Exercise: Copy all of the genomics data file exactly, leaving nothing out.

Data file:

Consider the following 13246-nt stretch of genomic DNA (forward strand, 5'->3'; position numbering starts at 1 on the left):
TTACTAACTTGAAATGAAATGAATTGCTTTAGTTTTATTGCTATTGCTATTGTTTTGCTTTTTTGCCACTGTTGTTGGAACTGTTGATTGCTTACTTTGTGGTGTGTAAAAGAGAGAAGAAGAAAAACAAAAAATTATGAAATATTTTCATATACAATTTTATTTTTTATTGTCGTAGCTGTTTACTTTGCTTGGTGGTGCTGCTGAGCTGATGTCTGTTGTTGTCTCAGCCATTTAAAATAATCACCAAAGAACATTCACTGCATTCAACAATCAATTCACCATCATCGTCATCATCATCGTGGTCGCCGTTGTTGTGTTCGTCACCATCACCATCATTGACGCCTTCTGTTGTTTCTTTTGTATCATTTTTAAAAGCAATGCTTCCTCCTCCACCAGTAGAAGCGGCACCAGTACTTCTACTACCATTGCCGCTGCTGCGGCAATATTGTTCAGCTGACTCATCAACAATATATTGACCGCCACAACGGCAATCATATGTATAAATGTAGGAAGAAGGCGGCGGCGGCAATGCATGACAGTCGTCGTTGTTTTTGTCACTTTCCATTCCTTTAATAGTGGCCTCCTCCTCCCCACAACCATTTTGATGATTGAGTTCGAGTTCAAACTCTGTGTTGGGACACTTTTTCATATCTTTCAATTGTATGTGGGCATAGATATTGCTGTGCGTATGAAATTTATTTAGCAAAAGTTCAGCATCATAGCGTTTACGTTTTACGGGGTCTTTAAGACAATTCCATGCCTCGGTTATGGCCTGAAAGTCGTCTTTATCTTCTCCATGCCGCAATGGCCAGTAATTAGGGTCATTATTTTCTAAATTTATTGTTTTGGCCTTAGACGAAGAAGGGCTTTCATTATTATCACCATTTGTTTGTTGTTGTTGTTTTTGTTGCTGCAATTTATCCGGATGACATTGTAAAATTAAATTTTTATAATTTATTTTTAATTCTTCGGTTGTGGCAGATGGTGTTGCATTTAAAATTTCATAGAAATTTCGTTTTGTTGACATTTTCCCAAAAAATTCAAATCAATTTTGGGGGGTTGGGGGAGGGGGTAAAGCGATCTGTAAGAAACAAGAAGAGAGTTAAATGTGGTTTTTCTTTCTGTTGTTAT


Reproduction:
Consider the following 13246-nt stretch of genomic DNA (forward strand, 5'->3'; position numbering starts at 1 on the left):
TTACTAACTTGAAATGAAATGAATTGCTTTAGTTTTATTGCTATTGCTATTGTTTTGCTTTTTTGCCACTGTTGTTGGAACTGTTGATTGCTTACTTTGTGGTGTGTAAAAGAGAGAAGAAGAAAAACAAAAAATTATGAAATATTTTCATATACAATTTTATTTTTTATTGTCGTAGCTGTTTACTTTGCTTGGTGGTGCTGCTGAGCTGATGTCTGTTGTTGTCTCAGCCATTTAAAATAATCACCAAAGAACATTCACTGCATTCAACAATCAATTCACCATCATCGTCATCATCATCGTGGTCGCCGTTGTTGTGTTCGTCACCATCACCATCATTGACGCCTTCTGTTGTTTCTTTTGTATCATTTTTAAAAGCAATGCTTCCTCCTCCACCAGTAGAAGCGGCACCAGTACTTCTACTACCATTGCCGCTGCTGCGGCAATATTGTTCAGCTGACTCATCAACAATATATTGACCGCCACAACGGCAATCATATGTATAAATGTAGGAAGAAGGCGGCGGCGGCAATGCATGACAGTCGTCGTTGTTTTTGTCACTTTCCATTCCTTTAATAGTGGCCTCCTCCTCCCCACAACCATTTTGATGATTGAGTTCGAGTTCAAACTCTGTGTTGGGACACTTTTTCATATCTTTCAATTGTATGTGGGCATAGATATTGCTGTGCGTATGAAATTTATTTAGCAAAAGTTCAGCATCATAGCGTTTACGTTTTACGGGGTCTTTAAGACAATTCCATGCCTCGGTTATGGCCTGAAAGTCGTCTTTATCTTCTCCATGCCGCAATGGCCAGTAATTAGGGTCATTATTTTCTAAATTTATTGTTTTGGCCTTAGACGAAGAAGGGCTTTCATTATTATCACCATTTGTTTGTTGTTGTTGTTTTTGTTGCTGCAATTTATCCGGATGACATTGTAAAATTAAATTTTTATAATTTATTTTTAATTCTTCGGTTGTGGCAGATGGTGTTGCATTTAAAATTTCATAGAAATTTCGTTTTGTTGACATTTTCCCAAAAAATTCAAATCAATTTTGGGGGGTTGGGGGAGGGGGTAAAGCGATCTGTAAGAAACAAGAAGAGAGTTAAATGTGGTTTTTCTTTCTGTTGTTAT